Peru Terrorism Trial Nears End

Associated Press -- 11 June 2001

by Rick Vecchio

LIMA, Peru - Lori Berenson, a New York native accused of helping leftist rebels plot a thwarted takeover of Peru's Congress, will have a chance to make a final statement in court on June 20 before a verdict is handed down, the presiding judge said Monday night.

Judge Marcos Ibazeta set the date after the defense wrapped up closing arguments for her three-month civilian retrial.

Ibazeta said Berenson would be given the opportunity to make a morning address to the three-judge panel, which would then take a recess until 3 p.m. (4 p.m. EDT) and deliver its ruling.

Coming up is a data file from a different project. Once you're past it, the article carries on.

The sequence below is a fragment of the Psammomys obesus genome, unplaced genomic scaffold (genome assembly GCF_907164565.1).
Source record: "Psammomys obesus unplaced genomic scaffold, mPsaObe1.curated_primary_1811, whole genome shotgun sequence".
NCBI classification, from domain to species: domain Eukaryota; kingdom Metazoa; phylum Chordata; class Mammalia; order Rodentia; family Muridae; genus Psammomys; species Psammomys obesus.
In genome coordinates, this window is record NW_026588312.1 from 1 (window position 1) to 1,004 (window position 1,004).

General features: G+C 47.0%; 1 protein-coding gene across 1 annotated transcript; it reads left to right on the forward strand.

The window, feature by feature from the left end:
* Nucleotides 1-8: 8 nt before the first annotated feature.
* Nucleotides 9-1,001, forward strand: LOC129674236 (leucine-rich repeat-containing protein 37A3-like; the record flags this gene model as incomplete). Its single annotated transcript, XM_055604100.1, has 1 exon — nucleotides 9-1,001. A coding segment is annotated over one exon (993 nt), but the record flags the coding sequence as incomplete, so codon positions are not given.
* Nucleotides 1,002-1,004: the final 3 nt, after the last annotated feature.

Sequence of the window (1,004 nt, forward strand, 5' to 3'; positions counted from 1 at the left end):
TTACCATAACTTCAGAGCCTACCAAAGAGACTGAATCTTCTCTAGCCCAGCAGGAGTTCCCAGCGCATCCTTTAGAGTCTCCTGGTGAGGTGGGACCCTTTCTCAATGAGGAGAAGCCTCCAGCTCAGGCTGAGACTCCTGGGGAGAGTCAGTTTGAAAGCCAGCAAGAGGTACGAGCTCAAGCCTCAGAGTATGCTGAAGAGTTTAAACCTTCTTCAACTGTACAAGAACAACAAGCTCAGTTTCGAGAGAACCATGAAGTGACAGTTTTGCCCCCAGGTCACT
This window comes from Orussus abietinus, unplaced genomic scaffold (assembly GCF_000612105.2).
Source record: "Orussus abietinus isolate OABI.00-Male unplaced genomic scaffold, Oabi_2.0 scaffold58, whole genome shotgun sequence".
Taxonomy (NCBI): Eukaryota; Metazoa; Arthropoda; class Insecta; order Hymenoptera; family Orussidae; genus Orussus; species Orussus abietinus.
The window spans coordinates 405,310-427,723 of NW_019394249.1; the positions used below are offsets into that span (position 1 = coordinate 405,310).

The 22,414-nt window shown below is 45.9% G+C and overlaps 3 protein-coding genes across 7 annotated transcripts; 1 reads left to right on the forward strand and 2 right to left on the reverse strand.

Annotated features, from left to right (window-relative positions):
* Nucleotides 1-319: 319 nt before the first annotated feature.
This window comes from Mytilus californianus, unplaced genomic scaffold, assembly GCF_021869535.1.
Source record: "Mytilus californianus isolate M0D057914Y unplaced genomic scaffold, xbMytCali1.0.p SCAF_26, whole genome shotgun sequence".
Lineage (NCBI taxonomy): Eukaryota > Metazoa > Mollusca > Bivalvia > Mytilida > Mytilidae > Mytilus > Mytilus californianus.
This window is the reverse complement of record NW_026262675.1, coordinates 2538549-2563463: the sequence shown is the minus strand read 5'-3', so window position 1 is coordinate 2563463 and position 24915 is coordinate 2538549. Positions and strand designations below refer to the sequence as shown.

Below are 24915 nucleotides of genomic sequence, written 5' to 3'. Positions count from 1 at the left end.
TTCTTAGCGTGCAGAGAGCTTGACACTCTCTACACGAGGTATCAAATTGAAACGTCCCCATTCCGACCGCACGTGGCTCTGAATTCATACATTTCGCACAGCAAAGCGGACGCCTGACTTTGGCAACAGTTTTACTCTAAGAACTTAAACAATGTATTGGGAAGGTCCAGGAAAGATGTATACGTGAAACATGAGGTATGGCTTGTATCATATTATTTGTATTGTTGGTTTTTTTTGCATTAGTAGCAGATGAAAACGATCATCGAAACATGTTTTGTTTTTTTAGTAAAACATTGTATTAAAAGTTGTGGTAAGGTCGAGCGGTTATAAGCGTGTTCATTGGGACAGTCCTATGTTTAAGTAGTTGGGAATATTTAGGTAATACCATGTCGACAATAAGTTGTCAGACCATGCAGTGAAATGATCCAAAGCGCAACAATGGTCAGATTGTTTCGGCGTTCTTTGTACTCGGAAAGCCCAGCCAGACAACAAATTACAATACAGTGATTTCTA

Defense lawyer Jose Luis Sandoval said the former Massachusetts Institute of Technology student was being prosecuted for her leftist ideals. ``None of the accusations have elements of proof,'' he said. ``We are convinced of her innocence.''

Berenson, 31, was convicted of treason and sentenced to life without parole five years ago by a secret military court for allegedly plotting with the Tupac Amaru Revolutionary Movement, or MRTA, to seize Peru's legislature.

The conviction was overturned in August after years of pressure from the United States to grant her a new trial. This time she was tried on lesser charges of ``terrorist collaboration'' and ``illicit association.''

Prosecutors, seeking a 20-year sentence, allege Berenson posed as a journalist in 1995 to enter Congress, with a top Peruvian rebel's wife as her photographer, to gather information for the takeover.

Police say the group wanted to take lawmakers hostage and exchange them for imprisoned rebels.

She has acknowledges that she rented a house used by Peruvian guerrillas as a hide-out but insists she did not know the people she lived with were leftist rebels.